Is this a how to? Or is this a personal memo for next time I upgrade/build a PC? Call it what you will – this is a brief outline of the pitfalls for the novice PC builder.
FYI this was written in May 2009. I include that fact because if you google you will find stuff dating back to 2002 which is immensely unhelpful, given the rate at which PCs improve.
PC Wizard – it’s like My Computer, but cleverer. And it’s free.
Tom’s Hardware – reviews, forums and tips
Build Your Own PC – a guide (no, really).
Take photos! If you take apart your PC, or even open it, take photos before you disconnect things! My blurry iPhone images were a lifesaver, especially front panel LED connectors etc.
Mains electricity – this will kill you. Always disconnect the PC from the mains before opening the case, and if you are testing the motherboard with the case open ideally have the PC connected via a circuit breaker and try not to do stupid things like dropping tools into the case and potentially electrocuting yourself.
Static electricity – this will kill components. Don’t work on carpet, don’t wear wool, ideally don’t wear shoes (though bear in mind some shoes will reduce the chance of mains electricity killing you – so don’t electrocute yourself if you are barefoot). Work on a table or non-carpet floor, try and ground yourself periodically and ideally wear an anti-static wrist strap. Never put components directly onto metal (the case for example), especially the motherboard, as it will short and kill itself.
AKA case – size matters – cases are made to fit various size motherboards. In addition you can get slim cases; bear in mind these involve more cleverer cooling and smaller components. I personally went for the bigger-than-my-garden-shed case option.
Cases bite – they can have sharp edges and draw blood.
Power Supply Unit. Don’t ask the boys in PC World for one, they’ll give you a power lead. Mains goes in one end, lots of wires come out the other. These wires can be ATA (white 4-pin male plug, old) or SATA (black thin multi-contact male plug, new). The smaller version of the white ATA are ATA plugs for floppies. You can get cheap adaptors if you have a SATA drive and an ATA PSU – you want the adaptor to have a female ATA and a male SATA. Also called Molex adaptors.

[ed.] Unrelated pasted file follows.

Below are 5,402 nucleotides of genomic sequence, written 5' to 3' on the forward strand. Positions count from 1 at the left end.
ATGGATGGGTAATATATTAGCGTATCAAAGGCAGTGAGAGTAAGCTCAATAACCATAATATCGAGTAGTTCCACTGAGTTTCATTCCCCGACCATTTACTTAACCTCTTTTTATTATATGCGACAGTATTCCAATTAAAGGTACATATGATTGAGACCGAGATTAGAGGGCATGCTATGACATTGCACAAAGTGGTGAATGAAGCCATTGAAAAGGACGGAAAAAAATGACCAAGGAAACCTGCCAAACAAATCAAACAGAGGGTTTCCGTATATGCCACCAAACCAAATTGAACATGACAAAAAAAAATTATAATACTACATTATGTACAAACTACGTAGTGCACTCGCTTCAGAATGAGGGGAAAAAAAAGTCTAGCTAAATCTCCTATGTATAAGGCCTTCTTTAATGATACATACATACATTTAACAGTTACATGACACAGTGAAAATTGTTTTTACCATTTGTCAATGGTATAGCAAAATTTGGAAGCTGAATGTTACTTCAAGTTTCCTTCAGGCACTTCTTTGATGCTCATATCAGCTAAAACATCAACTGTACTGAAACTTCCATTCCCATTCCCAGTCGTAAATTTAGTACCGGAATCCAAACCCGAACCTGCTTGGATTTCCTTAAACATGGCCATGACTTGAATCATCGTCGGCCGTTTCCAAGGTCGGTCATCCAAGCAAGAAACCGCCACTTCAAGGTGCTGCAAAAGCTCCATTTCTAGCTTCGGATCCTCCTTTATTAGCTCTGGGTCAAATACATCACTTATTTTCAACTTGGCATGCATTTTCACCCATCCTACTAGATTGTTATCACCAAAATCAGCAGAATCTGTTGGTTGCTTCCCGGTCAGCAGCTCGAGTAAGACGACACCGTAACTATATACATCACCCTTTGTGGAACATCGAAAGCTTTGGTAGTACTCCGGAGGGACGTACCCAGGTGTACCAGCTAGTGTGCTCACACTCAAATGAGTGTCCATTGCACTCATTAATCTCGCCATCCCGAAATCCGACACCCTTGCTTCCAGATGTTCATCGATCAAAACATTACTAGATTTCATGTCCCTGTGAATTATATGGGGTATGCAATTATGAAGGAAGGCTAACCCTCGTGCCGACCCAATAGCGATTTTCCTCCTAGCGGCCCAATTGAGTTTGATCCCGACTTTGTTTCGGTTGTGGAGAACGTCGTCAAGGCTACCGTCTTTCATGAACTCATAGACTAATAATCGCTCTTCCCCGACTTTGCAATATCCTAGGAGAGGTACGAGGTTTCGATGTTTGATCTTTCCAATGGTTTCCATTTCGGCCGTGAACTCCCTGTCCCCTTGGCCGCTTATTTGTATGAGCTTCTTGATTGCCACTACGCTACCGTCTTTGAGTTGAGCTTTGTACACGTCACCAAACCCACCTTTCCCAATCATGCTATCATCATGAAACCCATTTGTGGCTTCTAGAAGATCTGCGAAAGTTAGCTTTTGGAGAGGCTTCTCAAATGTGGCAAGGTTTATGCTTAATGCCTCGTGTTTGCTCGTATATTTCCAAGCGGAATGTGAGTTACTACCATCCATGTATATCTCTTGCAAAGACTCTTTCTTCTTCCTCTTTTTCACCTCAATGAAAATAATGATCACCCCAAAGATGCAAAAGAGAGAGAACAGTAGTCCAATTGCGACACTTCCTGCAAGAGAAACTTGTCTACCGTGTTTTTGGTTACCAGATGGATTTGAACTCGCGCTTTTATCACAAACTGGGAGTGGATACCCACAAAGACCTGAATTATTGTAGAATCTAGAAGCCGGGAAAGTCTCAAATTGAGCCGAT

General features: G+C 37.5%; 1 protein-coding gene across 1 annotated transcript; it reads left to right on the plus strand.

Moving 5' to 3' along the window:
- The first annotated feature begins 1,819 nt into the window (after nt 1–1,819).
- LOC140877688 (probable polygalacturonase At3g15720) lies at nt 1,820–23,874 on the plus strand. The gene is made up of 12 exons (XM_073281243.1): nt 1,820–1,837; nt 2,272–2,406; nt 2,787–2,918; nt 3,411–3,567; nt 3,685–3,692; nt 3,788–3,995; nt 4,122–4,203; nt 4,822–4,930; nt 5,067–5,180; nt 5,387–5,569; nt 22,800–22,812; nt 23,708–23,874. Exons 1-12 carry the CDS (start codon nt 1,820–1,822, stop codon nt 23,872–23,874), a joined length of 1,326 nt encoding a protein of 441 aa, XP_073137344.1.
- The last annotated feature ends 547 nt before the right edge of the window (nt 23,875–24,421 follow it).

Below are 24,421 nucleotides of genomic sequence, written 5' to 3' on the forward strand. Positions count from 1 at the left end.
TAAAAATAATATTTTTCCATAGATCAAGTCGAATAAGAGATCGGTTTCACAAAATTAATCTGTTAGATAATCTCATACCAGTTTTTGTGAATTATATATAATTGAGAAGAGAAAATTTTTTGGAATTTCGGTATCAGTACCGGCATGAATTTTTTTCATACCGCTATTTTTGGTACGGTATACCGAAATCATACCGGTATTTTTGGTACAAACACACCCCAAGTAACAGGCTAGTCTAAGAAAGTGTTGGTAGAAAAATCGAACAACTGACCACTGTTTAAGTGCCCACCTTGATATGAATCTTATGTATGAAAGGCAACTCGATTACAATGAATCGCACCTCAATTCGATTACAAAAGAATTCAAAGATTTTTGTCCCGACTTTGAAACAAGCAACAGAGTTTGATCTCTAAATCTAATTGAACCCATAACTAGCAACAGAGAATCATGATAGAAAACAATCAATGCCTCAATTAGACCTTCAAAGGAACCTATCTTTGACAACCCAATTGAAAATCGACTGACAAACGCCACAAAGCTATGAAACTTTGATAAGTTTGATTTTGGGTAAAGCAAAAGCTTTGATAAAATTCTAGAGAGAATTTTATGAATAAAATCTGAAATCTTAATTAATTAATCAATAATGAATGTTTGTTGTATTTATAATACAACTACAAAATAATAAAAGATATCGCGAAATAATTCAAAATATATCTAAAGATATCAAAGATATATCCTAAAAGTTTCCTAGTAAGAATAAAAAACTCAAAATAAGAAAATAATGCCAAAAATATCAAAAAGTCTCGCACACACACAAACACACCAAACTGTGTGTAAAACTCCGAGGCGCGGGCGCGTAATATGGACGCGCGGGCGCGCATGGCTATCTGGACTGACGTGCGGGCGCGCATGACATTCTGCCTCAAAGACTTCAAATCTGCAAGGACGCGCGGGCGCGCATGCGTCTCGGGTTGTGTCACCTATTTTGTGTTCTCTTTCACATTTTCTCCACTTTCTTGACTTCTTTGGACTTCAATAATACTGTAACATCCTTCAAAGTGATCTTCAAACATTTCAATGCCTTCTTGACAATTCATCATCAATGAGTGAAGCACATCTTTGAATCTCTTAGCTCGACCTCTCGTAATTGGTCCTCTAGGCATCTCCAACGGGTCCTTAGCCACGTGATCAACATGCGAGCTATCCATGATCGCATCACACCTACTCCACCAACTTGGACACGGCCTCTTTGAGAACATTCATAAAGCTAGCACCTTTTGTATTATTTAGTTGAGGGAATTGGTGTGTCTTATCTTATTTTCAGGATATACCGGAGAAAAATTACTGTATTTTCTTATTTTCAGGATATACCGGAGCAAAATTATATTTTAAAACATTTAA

PSUs have a range of wattages – if you pick too low a wattage some of your components might not work – e.g. I suspect some of my USBs stopped working when I installed a new graphics card on my old machine. If you plan to run loads of drives, you want 500W or more. If you’re only running a normal machine, I believe 400-450W is better. Quality apparently matters so a 450W good make is better than a 500W generic, as the generic may not produce 500W, and may be less reliable long term.
Don’t tamper with the PSU; see above re: mains electricity and death.
AKA mobo (oh yeah, I’m down with the lingo). A large circuit board that is the nervous system of the computer. These come in various sizes, the most important being ATX (big) and Micro-ATX (smaller, obviously). This is why case size matters – you can’t fit an ATX into a case made only for Micro-ATX. Many cases are made for both.
When putting the motherboard into the case it MUST be lifted from the metal case by little pillars – either the case will have small 1cm wide bubbles in the metal that the screw holes are in, or the case will come with little spacers you screw in first, and then you screw the motherboard onto the spacers. If you place the motherboard directly onto flat metal it will short and die.
The big important connectors get their own sections below, but the smaller ones will be mentioned here. The front panel of your case (with it’s power switch, LEDs, reset buttons, audio sockets and USBs) will have trailing wires, these attach to the motherboard, in the lower right (if you have the I/O panel on the left side). USBs and audio can attach in more random places also.